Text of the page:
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Don’t look now, but a plucky soccer nation that missed the last World Cup suddenly has young stars playing for Chelsea, Juventus, Borussia Dortmund, RB Leipzig and, as of Wednesday, Barcelona.
The oldest of them, Juve’s midfield metronome Weston McKennie, turned 22 less than a month ago. Chelsea winger Christian Pulisic is three weeks younger. Midfielder Tyler Adams, whose goal put Leipzig into the Champions League semifinals last season, is 21. Attacking midfielder Gio Reyna, who has begun earning significant playing time at Dortmund, doesn’t turn 18 until November.
Wing back Sergiño Dest is 19, and now reportedly the latest member of the club of Americans at Europe’s elite teams upon his agreement to sign with Barcelona from Ajax. He might be joined in the Catalan first team by Miami native Konrad de la Fuente, a 19-year-old winger threatening to play his way into a senior debut.
On the next tier, the 20-year-old striker Josh Sargent plays for Werder Bremen. John Brooks and DeAndre Yedlin, both defenders and both 27, play for Wolfsburg and Newcastle, respectively. And 25-year-old goalkeeper Zack Steffen is now the backup at Manchester City.
The last time the national team had anywhere close to this many players at a high level was in 2010, when eight players were active in the Premier League or Championship, three played in Germany, two in Scotland, two in Mexico, one in Italy and one in France. Still, that band of overachievers, because that’s what they felt like, weren’t nearly of the caliber this budding golden generation is. What’s more, the class of 2010 was in its prime when it set those high-water marks for their careers. The latter-day group not only feels like they belong at these clubs, but that they will all get better yet.
A certain amount of skepticism feels like a healthy policy. There was anxiety in this space that Pulisic was moving to a major club like Chelsea too soon. But those concerns were plainly wrong after Pulisic posted a first season that far exceeded reasonable expectations. Likewise, McKennie’s move from Schalke to Juve, just three weeks ago, felt seminal. But the question lingered over how much he would actually play. Yet he started in Juve’s season-opener and played very well in a 3-0 thumping of Sampdoria under new manager Andrea Pirlo.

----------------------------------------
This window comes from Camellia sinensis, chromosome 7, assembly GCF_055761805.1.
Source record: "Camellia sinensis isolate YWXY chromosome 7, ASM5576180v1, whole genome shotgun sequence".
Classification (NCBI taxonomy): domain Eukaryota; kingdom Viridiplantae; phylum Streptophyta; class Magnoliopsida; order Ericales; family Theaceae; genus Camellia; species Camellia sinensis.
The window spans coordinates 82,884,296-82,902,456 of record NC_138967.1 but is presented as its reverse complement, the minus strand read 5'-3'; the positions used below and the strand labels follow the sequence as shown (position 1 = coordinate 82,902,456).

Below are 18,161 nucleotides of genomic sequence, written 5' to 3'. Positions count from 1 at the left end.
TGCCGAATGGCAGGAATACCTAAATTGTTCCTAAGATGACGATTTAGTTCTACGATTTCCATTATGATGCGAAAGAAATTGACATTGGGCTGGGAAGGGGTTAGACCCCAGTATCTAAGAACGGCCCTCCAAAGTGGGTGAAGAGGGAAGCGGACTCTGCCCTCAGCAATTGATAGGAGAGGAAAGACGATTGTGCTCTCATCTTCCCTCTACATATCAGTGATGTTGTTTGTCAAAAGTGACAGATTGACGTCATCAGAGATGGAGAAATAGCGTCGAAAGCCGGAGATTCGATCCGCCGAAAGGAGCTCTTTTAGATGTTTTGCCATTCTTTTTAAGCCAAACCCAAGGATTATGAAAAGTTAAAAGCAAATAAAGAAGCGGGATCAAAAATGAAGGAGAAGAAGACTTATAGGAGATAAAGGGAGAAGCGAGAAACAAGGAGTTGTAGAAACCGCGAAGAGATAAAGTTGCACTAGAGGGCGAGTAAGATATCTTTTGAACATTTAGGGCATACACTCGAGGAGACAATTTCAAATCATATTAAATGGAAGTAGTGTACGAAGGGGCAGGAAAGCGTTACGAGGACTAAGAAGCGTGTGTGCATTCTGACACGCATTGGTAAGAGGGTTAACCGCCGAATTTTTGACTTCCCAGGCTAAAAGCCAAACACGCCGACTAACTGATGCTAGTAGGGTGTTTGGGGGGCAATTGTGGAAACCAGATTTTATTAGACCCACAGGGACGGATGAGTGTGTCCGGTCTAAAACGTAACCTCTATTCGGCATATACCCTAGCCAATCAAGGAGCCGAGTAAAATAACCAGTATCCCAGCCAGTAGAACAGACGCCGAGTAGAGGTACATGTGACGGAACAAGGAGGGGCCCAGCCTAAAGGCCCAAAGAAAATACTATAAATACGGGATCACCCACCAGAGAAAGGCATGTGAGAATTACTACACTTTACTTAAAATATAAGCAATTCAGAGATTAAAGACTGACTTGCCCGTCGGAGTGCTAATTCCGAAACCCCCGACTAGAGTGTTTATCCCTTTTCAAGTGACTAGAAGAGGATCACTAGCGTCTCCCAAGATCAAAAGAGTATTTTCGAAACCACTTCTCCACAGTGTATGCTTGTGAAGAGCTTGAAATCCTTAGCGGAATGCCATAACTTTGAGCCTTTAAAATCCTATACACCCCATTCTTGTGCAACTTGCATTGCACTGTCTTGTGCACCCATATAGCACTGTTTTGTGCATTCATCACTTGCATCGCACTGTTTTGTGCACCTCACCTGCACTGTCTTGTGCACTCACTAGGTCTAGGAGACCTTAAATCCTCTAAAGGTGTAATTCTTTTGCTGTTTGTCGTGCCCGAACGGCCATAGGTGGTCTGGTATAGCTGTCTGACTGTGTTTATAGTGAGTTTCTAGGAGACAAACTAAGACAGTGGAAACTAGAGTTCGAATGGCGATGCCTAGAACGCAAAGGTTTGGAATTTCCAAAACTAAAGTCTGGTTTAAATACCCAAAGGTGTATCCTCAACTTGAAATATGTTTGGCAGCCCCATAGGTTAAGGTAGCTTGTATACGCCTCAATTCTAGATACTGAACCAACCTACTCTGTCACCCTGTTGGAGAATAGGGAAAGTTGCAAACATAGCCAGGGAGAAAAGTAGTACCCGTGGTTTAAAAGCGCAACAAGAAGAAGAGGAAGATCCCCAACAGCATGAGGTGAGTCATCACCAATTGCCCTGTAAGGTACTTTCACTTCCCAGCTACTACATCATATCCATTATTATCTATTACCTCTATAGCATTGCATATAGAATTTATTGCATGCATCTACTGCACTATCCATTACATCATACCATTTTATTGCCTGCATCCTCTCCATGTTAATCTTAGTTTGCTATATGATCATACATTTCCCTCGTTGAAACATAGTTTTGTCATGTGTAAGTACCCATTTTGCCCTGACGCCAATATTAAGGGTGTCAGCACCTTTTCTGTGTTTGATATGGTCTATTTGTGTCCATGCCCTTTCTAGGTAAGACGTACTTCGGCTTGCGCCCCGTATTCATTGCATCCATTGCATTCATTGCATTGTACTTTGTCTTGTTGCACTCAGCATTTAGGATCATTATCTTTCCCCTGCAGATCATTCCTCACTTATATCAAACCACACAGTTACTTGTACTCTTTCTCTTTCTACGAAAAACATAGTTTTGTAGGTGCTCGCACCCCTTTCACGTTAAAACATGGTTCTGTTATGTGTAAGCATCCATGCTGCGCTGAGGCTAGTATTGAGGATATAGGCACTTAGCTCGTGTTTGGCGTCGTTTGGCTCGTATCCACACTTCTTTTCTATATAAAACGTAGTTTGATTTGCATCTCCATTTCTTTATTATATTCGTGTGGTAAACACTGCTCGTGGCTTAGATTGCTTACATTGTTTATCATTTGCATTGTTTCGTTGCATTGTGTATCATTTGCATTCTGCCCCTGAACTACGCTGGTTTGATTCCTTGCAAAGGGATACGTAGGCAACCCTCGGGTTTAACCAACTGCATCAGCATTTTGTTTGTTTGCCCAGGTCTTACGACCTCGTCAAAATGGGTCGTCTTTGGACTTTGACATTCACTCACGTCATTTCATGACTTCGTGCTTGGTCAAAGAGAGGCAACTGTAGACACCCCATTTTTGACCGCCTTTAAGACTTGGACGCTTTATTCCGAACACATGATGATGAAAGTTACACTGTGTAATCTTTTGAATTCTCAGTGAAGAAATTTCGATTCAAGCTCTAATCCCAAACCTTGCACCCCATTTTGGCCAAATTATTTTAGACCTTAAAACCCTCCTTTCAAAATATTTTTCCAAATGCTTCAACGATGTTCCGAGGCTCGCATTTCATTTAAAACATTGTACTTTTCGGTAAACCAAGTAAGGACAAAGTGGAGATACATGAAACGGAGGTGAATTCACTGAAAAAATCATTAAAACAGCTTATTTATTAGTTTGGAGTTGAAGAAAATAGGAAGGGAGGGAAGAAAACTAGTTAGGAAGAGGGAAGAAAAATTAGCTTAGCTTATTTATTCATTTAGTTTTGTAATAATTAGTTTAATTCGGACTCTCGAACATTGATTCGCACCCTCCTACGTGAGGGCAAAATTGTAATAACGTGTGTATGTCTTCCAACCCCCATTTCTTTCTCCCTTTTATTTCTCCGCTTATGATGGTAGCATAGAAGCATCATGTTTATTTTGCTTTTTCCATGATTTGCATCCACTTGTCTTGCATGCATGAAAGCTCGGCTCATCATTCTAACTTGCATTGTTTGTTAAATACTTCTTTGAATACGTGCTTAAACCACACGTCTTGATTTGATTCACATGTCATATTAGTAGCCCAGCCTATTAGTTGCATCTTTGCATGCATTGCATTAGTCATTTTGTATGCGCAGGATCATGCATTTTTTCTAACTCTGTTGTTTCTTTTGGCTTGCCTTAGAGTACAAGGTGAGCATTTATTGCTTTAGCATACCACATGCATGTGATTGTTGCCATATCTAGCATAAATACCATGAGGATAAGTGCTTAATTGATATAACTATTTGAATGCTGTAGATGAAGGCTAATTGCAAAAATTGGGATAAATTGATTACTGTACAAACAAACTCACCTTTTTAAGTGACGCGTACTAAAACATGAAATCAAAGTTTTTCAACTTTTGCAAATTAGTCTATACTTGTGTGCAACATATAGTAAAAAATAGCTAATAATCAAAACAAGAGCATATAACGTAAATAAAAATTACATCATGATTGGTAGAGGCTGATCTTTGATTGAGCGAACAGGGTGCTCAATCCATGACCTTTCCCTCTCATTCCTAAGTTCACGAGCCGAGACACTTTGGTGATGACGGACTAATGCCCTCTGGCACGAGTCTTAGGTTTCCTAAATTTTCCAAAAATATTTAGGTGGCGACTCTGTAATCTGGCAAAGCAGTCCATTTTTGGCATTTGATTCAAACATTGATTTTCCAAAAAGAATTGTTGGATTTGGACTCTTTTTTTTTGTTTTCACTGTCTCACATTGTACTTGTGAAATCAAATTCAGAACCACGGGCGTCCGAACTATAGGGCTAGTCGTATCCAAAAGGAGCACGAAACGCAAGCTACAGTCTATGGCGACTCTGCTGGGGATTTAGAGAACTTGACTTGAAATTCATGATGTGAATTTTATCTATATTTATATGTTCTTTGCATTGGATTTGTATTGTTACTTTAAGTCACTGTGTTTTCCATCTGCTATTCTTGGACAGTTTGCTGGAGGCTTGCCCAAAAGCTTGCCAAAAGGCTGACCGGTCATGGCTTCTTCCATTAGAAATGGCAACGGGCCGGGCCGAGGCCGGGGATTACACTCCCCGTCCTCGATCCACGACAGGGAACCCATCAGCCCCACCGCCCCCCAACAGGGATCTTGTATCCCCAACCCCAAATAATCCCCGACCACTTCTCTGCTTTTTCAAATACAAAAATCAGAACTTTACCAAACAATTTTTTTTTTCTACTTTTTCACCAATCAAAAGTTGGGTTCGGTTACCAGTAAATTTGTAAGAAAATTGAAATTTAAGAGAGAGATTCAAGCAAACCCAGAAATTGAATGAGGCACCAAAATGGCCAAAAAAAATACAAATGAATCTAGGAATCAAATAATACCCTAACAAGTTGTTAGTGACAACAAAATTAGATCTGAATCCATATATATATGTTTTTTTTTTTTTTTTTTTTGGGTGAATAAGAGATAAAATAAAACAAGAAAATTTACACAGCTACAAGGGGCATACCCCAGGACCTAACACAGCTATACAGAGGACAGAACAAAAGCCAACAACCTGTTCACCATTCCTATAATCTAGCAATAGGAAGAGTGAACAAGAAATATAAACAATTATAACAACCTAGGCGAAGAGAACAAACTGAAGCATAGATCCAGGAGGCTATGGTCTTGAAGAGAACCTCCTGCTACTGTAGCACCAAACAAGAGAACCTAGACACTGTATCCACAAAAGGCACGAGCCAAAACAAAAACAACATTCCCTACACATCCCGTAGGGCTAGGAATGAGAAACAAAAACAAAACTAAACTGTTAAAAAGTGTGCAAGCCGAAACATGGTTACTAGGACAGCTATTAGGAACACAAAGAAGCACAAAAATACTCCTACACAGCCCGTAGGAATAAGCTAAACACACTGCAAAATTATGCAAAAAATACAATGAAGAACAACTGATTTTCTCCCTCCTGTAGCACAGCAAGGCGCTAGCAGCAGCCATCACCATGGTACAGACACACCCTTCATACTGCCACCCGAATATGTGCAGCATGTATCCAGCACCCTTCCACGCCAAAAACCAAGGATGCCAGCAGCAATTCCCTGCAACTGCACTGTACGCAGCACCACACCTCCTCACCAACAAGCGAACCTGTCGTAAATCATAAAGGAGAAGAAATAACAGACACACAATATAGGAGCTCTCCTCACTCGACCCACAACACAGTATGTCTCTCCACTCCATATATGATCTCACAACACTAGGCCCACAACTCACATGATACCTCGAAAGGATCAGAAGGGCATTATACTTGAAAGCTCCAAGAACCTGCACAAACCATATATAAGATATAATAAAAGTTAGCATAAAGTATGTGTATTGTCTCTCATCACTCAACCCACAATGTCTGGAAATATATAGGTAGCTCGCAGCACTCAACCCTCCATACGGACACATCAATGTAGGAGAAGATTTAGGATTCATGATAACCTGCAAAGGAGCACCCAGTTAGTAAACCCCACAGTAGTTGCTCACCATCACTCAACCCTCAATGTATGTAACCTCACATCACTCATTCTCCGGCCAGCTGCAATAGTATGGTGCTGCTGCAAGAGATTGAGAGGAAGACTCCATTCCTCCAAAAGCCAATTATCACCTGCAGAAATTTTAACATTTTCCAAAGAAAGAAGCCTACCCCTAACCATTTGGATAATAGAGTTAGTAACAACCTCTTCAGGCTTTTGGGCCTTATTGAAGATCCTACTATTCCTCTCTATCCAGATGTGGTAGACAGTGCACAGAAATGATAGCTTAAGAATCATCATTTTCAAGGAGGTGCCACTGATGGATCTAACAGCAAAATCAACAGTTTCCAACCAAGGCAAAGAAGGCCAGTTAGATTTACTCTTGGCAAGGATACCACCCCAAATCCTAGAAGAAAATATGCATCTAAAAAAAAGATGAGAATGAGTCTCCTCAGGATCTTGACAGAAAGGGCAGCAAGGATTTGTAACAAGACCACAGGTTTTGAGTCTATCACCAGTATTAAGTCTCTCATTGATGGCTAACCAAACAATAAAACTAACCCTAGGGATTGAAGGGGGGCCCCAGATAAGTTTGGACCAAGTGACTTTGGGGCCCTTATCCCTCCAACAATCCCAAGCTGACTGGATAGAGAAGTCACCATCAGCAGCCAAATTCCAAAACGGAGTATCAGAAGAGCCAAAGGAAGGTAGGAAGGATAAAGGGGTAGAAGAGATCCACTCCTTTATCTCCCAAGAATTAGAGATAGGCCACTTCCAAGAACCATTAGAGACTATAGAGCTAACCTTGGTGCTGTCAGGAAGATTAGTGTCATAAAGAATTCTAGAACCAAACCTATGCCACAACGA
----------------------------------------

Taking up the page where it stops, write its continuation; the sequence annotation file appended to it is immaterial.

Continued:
There really is no telling if Dest is making the right move by walking into the tinderbox that is Barcelona at the moment. While his new manager, Ronald Koeman, is familiar with him — when Dest picked the U.S. national team program, he also had the option of accepting a first call-up to the Netherlands, which Koeman was coaching at the time — it feels unlikely that Dest will dislodge Sergi Roberto at right back or Jordi Alba on the left. Barca has turned over backup right backs annually in the last few years. And things in Catalonia are so chaotic that Koeman could be gone within months, if not weeks, possibly taking Dest’s prospects of playing time out the door with him.
At Ajax, Dest had a mere 21 first team appearances to his name, deputizing for injured right back Noussair Mazraoui last season. He is betting on himself.
He’s young. He can afford to take the chance. Maybe it works out and maybe it doesn’t. Maybe it turns out that he’d been better off staying and winning the job from Mazraoui, or waiting for left back and Argentina international Nico Tagliafico to leave, although that could be another year. Such is the nature of transfers.
Dest’s fate at Barca no longer feels like a referendum on The American Player though. And that is progress in itself. Very nearly out of nowhere, so many Americans are appearing at big clubs — Chris Richards, 20, is breaking into the first team at Bayern Munich, the other team reportedly after Dest — that the failure of one will not reflect on the others, or those that come after.
This is also new.
Americans have normalized themselves not only in Europe, but now in the old continent’s biggest clubs as well. The stigma has eroded. The pioneers, like John Harkes, Eric Wynalda and Claudio Reyna, Gio’s father, chipped away at it. The goalkeepers established beachheads at bigger clubs. The 2010 generation confirmed Americans as worthy and reliable contributors. Now follows the next step.
It is entirely possible that nine different Americans, on eight teams, will make appearances in the UEFA Champions League this season. This, needless to say, is a first. Most of them are on teams that are expected to reach the knockout rounds. This is also a first.
In fact, all of this, an entire handful of Americans playing for major European clubs, is a first.
Leander Schaerlaeckens is a Yahoo Sports soccer columnist and a sports communication lecturer at Marist College. Follow him on Twitter @LeanderAlphabet.
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